### Video Transcript

In this video, we will be learning
about a process known as current rectification and how it’s achieved in
practice.

Now, let’s start by imagining a
simple circuit consisting of an AC source and a resistor. Now, the AC source will produce a
time-varying sinusoidal potential difference. In other words, if we would just
take a voltmeter in parallel with the resistor so as to measure the potential
difference across the resistor, as time progressed, the voltmeter would show a
sinusoidally varying potential difference across the resistor. And this is why the source is known
as an AC source or alternating current source because it outputs a sinusoidally
varying potential difference. And so, whenever its potential
difference output is positive, there is a resultant current flow in one direction in
the circuit; let’s say in this direction. And then as soon as the potential
difference output becomes negative, the current starts flowing in the opposite
direction. And so, what we’ve got is a
back-and-forth flow of charge in this circuit, depending on what point in the cycle
the output potential difference is.

Now, alternating current sources
are great. They can be used in conjunction
with transformers to step up or down their voltage. And this fact allows us a great
deal of flexibility. However, sometimes, we have
components in circuits that need direct current. For example, some of our laptops or
lightbulbs will run on direct current. But as we can recall, mains
electricity is AC. In that situation, what we need to
do is to take the AC from the mains which looks a little bit like this and somehow
turn it into direct current if we want to power these appliances. By the way, it is worth recalling
the alternating current is defined as an electric current that periodically at
regular intervals reverses its direction. However, a direct current is a
current that flows in one direction only.

So coming back to our circuit
diagram here, we’ve got an alternating potential difference that results in an
alternating current within this circuit. And this alternating potential
difference is similar to what is generated in the mains. So if we’ve got an appliance that
runs on direct current, then we somehow need to convert this alternating potential
difference into a direct source of potential difference. Now, there are two ways to do
this.

The first way is to take all the
negative parts of this potential difference curve and to get rid of them
entirely. In other words, if we still have a
potential difference source that acts kind of like a sinusoid for the first half of
the cycle and then for the half of the cycle where it should be negative it actually
becomes zero and then the cycle repeats again so the positive part stays the same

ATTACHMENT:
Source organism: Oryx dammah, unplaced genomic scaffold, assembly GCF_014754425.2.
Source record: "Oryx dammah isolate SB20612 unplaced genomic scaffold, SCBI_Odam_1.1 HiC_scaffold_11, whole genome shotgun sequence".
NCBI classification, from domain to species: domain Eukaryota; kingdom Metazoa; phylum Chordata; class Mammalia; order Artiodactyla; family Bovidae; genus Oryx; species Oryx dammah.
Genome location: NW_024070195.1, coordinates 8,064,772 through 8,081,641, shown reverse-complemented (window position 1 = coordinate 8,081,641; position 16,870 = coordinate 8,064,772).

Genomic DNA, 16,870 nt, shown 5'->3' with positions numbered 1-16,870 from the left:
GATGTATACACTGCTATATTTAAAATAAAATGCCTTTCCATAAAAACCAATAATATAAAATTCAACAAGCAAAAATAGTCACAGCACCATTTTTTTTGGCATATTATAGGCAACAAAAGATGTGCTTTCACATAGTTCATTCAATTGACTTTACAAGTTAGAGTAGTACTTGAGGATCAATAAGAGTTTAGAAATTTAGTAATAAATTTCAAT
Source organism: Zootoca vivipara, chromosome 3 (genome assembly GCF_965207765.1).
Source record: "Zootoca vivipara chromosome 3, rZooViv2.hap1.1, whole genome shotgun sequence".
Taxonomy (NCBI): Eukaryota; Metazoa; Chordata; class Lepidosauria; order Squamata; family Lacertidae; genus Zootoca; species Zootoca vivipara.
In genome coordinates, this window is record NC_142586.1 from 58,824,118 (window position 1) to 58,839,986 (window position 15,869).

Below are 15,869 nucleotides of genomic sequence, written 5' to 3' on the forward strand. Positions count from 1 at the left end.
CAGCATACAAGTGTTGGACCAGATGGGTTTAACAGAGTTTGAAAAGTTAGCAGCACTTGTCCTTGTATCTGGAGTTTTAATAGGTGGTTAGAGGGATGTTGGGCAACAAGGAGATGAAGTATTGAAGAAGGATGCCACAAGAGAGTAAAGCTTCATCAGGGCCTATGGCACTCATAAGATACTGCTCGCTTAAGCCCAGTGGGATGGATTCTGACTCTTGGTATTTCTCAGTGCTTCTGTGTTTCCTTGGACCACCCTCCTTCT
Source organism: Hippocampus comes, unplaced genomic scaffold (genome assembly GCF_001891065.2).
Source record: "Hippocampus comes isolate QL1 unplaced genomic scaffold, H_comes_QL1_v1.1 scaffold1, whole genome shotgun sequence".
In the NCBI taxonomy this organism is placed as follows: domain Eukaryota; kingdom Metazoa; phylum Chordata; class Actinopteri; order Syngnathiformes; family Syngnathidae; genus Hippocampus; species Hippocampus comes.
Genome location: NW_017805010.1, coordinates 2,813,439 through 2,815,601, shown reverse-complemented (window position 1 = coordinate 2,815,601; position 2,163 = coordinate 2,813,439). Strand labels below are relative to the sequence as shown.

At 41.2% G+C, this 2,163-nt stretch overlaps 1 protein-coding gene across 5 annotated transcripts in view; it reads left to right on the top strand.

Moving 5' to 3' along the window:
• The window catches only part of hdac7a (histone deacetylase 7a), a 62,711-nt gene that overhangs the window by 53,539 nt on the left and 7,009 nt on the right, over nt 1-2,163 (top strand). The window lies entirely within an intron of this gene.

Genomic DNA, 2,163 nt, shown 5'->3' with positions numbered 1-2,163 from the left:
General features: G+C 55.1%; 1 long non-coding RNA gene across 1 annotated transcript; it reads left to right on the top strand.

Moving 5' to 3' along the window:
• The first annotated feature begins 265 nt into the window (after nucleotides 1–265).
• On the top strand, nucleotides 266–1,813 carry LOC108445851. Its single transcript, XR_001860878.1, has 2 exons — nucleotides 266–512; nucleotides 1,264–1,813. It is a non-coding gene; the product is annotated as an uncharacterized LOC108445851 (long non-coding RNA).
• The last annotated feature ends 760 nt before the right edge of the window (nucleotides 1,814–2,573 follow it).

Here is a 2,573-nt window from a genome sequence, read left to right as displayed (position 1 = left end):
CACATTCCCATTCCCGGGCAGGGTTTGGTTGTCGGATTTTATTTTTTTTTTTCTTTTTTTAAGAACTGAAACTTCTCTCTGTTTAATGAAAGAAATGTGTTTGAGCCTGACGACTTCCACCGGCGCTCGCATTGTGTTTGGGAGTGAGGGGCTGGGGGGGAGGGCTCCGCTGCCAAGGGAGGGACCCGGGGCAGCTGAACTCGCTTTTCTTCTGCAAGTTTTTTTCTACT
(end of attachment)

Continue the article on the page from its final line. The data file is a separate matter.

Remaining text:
and the negative part actually becomes zero, then we technically have a direct
potential difference source. It’s no longer an alternating
potential difference source because at some points, the potential difference is zero
and at other points, the potential difference is positive. But at no point is the potential
difference negative. And therefore, if a positive
potential difference generates a current in the circuit in this direction for
example, then at no point will it generate a current in this direction because there
is no negative potential difference at any point.

Now, the process that converts this
kind of potential difference across a component in a circuit to this kind of
potential difference is known as rectification. And more specifically, this kind of
rectification is known as half-wave rectification because originally the voltage
source produces a sinusoidal voltage. And after rectification, we can see
that half of the sinusoidal voltage is reproduced whereas during the other half of
the cycle, the voltage is zero. And so, only half of the initial
sinusoid is reproduced in this case. And hence, it’s called half-wave
rectification. And the point is that if this is
the potential difference across a component in the circuit, then a graph showing the
current for that component will have a similar shape.

And so, if we now plug the current
for that component against time, then the shape of that curve would be the same as
the shape of this curve. Because assuming the component
across which we’re measuring the current behaves like a resistor, we can use Ohm’s
law to remind us that the voltage across a component is directly proportional to the
current through that component. And hence, the shape of the current
curve is going to be the same as the shape of the voltage curve. And because the current for this
component is always either positive or zero, positive or zero, positive or zero, and
so on and so forth, the current for that component is a direct current because there
is no reversing in direction of that current.

So as we’ve seen, we can use
half-wave rectification to take a sinusoidally oscillating voltage and turn it into
a direct voltage source. That’s resulting in a direct
current. But how exactly do we go about
doing this? Well, what we can do is to take our
circuit and stick a diode in series with the current source and the resistor. Now, a diode is an electrical
component that only allows current to pass through it in one direction and does not
allow any current to pass through in the other direction. Therefore, if the diode was not
present in the circuit, then the current through the circuit would look something
like this, whereas when we put the diode in the circuit, it does not allow any
current in the negative direction.

In other words, current can’t flow
this way. But even though the potential
different source is emitting a sinusoidal voltage, the diode prevents any current in
the negative direction. And so, if we measure the potential
difference across the resistor in this circuit, then it would look something like
this because the current through the resistor looks something like this, a rectified
alternating current. And so, putting a diode in series
with the component of the circuit results in half-wave rectification. However, half-wave rectification is
not the only way to go from AC to DC. There is something known as
full-wave rectification which takes a sinusoidal potential difference source and
reverses the polarity of all the negative parts of the cycle.

In other words, a cycle that should
have been doing this is now instead doing this. And we can see that this is called
full-wave rectification because this time even the initially negative parts of the
cycle are present in the rectified voltage just as positive parts of the cycle. We no longer have the potential